1. Majority Opinion
Chief Justice Rehnquist, writing for the majority, noted that the gravamen of Tina Bennis's complaint was that the Michigan statute restricted her from challenging the abatement by showing that she did not know that her husband would misuse the car.(110) The Chief Justice stated that "a long and unbroken line of cases" established that an owner's property may be taken away because of the use (or misuse) of the property even when the owner was unaware of such use.(111) The basis of these holdings is in admiralty law, beginning with the case of The Palmyra in 1827.(112) In addition to The Palmyra, the Chief Justice addressed the following cases: United States v. Dobbins's Distillery(113) (forfeiture of real property during prohibition where the owner arguably should have known of the use of his property), Van Oster v. Kansas (prohibition era case in which an owner loaned his car to someone who used it to transport liquor), J.W. Goldsmith Jr.-Grant Co. v. United States(114) (another prohibition era case in which a car was the instrumentality used to transport liquor), and Calero-Toledo v. Pearson Yacht Leasing Co. (sailboat transporting controlled substances).
In The Palmyra, the Supreme Court rejected the contention that a captured Spanish ship could not be forfeited until its owner had been convicted of privateering.(115) The Court held: "[t]he thing here is primarily considered as the offender, or rather the offence [sic] is attached primarily to the thing."(116) Justice Rehnquist noted that in Dobbins's Distillery, the Court held that
[c]ases often arise where the property of the owner is forfeited on account of the fraud, neglect, or misconduct of those entrusted with its possession, care and custody, even when the owner is otherwise without fault . . . and it has always been held . . . that the acts of [the possessors] bind the interest of the owner . . . whether he be innocent or guilty.(117)
In Dobbins's Distillery, decided almost 120 years ago, the Court relied on earlier admiralty law cases in reaching its decision.(118) The majority then discussed a prohibition-era case, Van Oster v. Kansas, in which an owner unwittingly loaned his car to an acquaintance who used the car to transport illegal liquor.(119) In upholding the forfeiture, the Van Oster Court relied on another prohibition-era case, J.W. Goldsmith, Jr.-Grant Co. v. United States, in which the Court opined: "whether the reason for [the challenged forfeiture scheme] be artificial or real, it is too firmly fixed in the punitive and remedial jurisprudence of this country to be now displaced."(120) Next, the Court reviewed Calero-Toledo v. Pearson Yacht Leasing Co., which relied on the earlier admiralty and prohibition cases and rejected an innocent-owner defense.(121) While the Calero-Toledo Court, albeit in dicta, stated, "it would be difficult to reject the constitutional claim of . . . an owner who proved not only that he was uninvolved in and unaware of the wrongful activity, but also that he had done all that reasonably could be expected to prevent the proscribed use of his property,"(122) the Bennis majority refused to pursue this line of reasoning.(123)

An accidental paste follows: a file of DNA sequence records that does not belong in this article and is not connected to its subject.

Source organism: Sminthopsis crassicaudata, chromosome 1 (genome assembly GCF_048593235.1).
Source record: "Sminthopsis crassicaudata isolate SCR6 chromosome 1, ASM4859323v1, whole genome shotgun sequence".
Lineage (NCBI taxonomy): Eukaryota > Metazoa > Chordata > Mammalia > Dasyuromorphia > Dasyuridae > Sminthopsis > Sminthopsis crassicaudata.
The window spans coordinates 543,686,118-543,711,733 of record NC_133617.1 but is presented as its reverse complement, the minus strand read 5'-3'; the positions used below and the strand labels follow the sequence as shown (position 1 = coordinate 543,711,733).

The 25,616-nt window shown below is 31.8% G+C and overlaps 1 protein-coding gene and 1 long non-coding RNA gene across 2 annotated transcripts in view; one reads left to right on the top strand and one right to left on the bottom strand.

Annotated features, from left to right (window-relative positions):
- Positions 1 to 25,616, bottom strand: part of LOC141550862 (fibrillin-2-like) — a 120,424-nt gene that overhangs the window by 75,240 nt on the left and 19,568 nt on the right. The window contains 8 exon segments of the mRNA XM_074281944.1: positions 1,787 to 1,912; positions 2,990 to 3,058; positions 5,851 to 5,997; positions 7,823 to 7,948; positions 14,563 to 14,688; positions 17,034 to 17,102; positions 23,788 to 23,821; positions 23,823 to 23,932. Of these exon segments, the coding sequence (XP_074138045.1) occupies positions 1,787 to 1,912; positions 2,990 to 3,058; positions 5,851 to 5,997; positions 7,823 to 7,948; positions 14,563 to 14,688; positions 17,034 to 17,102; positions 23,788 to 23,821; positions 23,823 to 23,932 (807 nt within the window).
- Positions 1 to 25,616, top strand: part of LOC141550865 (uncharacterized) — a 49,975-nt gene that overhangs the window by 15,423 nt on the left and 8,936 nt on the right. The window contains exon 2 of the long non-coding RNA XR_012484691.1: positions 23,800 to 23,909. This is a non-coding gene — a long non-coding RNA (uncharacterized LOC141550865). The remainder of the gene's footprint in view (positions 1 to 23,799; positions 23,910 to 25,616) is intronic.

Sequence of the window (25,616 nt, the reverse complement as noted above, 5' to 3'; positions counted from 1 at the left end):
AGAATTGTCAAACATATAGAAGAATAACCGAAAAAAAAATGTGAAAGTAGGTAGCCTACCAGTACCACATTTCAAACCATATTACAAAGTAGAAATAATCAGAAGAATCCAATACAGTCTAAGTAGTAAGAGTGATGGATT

The majority rejected Tina Bennis's argument for a "culpability requirement," which she contended could be derived from recent case law.(124) In Foucha v. Louisiana,(125) the Court held that a state must have a punitive interest to justify the continued confinement of a defendant--found not guilty by reason of insanity--if the state could not show that he was either dangerous or mentally ill.(126) Bennis argued that, under Foucha, Michigan must demonstrate a punitive interest in taking her property without compensation.(127) The Court rejected this argument, since Foucha did not address The Palmyra line of cases, and the Court could not consider overruling such well established precedent.(128)
Finally, the majority rejected Tina Bennis's claim that the abatement scheme punished those who were innocent, although the Court conceded that the argument may have some merit.(129) However, noting the "equitable" nature of the proceeding(130) and precedent, the Court declined to give this argument more than a passing acknowledgment:
This argument, in the abstract, has considerable appeal. . . . [w]e conclude today, as we concluded 75 years ago, that the cases authorizing actions of the kind at issue are "too firmly fixed in the punitive and remedial jurisprudence of the country to be now displaced."(131)
The Court concluded that the abatement scheme sought to clean up a deteriorating, unsafe neighborhood, and then it affirmed the judgment of the Supreme Court of Michigan.(132)
2. Concurring Opinion of Justice Thomas
Justice Thomas filed a concurring opinion.(133) He agreed with the majority's acknowledgment that punishment of an innocent owner may be "unfair."(134) Justice Thomas stated, "[o]ne unaware of the history of forfeiture laws and 200 years of this Court's precedent regarding such laws might well assume that such a scheme is lawless--a violation of due process."(135) However, Justice Thomas explained, "[t]he Federal Constitution does not prohibit every thing that is intensely undesirable."(136) Justice Thomas stated that, according to historical standards, the forfeited property should be an "instrumentality" of the crime and that the Bennis's car was indeed an instrumentality.(137) He noted that the proceeds that could have been remitted to Tina Bennis were minimal and that the confiscation of the Pontiac was essentially "remedial."(138) Justice Thomas warned, however, that "[i]mproperly used, forfeiture could become more like a roulette wheel employed to raise revenue from innocent but hapless owners whose property is unforeseeably misused."(139) Justice Thomas concluded nonetheless that the Constitution leaves the responsibility for avoiding this unjust result to the states and to the political branches of the federal government.(140)